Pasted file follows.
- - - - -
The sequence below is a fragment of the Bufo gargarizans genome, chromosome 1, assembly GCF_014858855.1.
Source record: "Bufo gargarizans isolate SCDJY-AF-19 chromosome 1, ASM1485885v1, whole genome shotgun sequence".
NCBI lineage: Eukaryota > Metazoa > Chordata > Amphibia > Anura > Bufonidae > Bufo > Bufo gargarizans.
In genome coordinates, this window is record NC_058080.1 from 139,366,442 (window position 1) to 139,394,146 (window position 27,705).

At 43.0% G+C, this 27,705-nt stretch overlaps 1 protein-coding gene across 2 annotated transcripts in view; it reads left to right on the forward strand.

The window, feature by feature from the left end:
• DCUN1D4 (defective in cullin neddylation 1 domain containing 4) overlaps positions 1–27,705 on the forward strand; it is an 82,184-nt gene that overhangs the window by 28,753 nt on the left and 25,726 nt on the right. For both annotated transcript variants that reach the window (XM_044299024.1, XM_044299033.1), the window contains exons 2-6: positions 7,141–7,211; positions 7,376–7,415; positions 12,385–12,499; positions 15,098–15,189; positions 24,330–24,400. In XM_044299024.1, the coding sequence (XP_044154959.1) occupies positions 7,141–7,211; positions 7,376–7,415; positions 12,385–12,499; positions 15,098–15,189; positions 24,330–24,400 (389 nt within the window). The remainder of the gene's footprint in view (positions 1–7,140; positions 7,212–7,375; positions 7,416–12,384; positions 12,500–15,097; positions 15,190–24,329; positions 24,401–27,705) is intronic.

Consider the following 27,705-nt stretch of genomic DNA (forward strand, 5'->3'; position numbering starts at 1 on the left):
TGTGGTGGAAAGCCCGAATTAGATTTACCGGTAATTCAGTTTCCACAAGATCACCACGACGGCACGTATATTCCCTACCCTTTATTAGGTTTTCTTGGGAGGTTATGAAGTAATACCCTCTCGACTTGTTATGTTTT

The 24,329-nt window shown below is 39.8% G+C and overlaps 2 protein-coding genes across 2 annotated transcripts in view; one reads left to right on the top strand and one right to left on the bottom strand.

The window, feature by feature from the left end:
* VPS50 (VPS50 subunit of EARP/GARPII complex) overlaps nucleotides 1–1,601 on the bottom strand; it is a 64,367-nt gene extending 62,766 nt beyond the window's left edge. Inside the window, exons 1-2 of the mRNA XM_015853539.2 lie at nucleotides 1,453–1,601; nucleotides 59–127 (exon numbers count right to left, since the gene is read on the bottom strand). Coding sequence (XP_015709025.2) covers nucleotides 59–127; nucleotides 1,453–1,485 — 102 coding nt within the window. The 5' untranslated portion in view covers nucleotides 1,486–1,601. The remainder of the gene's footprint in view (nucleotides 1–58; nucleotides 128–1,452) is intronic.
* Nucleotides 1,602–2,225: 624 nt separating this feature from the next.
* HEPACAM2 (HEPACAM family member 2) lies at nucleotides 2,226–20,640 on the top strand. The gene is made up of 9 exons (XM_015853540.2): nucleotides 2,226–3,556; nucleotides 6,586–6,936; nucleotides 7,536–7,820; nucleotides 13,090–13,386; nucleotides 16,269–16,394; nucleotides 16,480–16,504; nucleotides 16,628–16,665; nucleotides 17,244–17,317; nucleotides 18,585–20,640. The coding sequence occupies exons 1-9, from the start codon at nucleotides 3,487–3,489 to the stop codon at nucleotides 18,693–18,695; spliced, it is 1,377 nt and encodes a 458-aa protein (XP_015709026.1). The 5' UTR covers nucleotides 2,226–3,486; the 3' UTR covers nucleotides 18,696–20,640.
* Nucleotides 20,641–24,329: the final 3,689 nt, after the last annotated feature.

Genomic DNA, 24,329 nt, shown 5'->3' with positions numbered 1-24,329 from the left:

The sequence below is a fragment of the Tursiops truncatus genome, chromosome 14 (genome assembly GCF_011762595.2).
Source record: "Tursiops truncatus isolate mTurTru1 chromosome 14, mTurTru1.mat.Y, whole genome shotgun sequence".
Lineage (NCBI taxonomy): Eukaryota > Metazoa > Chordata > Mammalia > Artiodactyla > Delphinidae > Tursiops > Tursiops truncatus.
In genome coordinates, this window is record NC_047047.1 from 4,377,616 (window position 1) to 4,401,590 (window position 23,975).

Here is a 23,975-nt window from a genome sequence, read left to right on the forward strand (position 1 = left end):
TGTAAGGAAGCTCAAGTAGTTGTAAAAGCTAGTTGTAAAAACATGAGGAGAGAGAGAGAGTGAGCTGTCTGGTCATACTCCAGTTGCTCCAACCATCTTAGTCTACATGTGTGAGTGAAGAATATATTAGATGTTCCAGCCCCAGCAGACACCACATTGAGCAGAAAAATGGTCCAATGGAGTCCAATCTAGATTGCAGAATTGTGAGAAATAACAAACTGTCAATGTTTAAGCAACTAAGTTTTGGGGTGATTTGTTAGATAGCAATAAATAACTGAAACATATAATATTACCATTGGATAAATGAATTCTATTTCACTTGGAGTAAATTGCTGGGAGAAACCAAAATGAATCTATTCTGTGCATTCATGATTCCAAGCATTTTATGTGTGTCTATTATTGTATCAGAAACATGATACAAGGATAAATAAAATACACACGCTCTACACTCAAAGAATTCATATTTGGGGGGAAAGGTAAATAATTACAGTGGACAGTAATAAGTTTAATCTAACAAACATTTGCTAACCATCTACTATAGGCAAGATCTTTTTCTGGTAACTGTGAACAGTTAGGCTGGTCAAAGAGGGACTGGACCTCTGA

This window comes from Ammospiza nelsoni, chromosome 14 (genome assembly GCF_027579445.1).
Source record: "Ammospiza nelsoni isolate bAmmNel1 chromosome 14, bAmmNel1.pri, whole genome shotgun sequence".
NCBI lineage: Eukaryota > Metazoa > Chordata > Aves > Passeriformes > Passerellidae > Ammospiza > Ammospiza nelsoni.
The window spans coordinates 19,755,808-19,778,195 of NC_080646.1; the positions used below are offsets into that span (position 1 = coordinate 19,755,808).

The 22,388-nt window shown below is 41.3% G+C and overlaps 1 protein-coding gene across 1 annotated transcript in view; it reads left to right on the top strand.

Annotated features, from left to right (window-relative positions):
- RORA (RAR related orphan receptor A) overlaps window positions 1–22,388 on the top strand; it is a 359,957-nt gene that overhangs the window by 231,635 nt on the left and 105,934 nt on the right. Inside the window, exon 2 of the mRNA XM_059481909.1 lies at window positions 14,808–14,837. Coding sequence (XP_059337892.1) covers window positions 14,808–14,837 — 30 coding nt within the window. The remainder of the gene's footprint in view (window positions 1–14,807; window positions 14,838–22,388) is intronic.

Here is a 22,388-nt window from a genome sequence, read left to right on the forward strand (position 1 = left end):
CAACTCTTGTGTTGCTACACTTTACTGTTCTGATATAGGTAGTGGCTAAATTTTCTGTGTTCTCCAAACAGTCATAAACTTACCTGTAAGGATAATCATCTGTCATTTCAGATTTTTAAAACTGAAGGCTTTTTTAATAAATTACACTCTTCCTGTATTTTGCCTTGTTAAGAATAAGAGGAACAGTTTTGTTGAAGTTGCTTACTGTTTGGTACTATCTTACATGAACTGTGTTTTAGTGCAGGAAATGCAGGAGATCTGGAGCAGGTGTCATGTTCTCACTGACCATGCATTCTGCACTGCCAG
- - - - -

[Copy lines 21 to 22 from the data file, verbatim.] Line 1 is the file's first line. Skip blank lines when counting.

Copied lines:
Here is a 23,975-nt window from a genome sequence, read left to right on the forward strand (position 1 = left end):
TGTAAGGAAGCTCAAGTAGTTGTAAAAGCTAGTTGTAAAAACATGAGGAGAGAGAGAGAGTGAGCTGTCTGGTCATACTCCAGTTGCTCCAACCATCTTAGTCTACATGTGTGAGTGAAGAATATATTAGATGTTCCAGCCCCAGCAGACACCACATTGAGCAGAAAAATGGTCCAATGGAGTCCAATCTAGATTGCAGAATTGTGAGAAATAACAAACTGTCAATGTTTAAGCAACTAAGTTTTGGGGTGATTTGTTAGATAGCAATAAATAACTGAAACATATAATATTACCATTGGATAAATGAATTCTATTTCACTTGGAGTAAATTGCTGGGAGAAACCAAAATGAATCTATTCTGTGCATTCATGATTCCAAGCATTTTATGTGTGTCTATTATTGTATCAGAAACATGATACAAGGATAAATAAAATACACACGCTCTACACTCAAAGAATTCATATTTGGGGGGAAAGGTAAATAATTACAGTGGACAGTAATAAGTTTAATCTAACAAACATTTGCTAACCATCTACTATAGGCAAGATCTTTTTCTGGTAACTGTGAACAGTTAGGCTGGTCAAAGAGGGACTGGACCTCTGA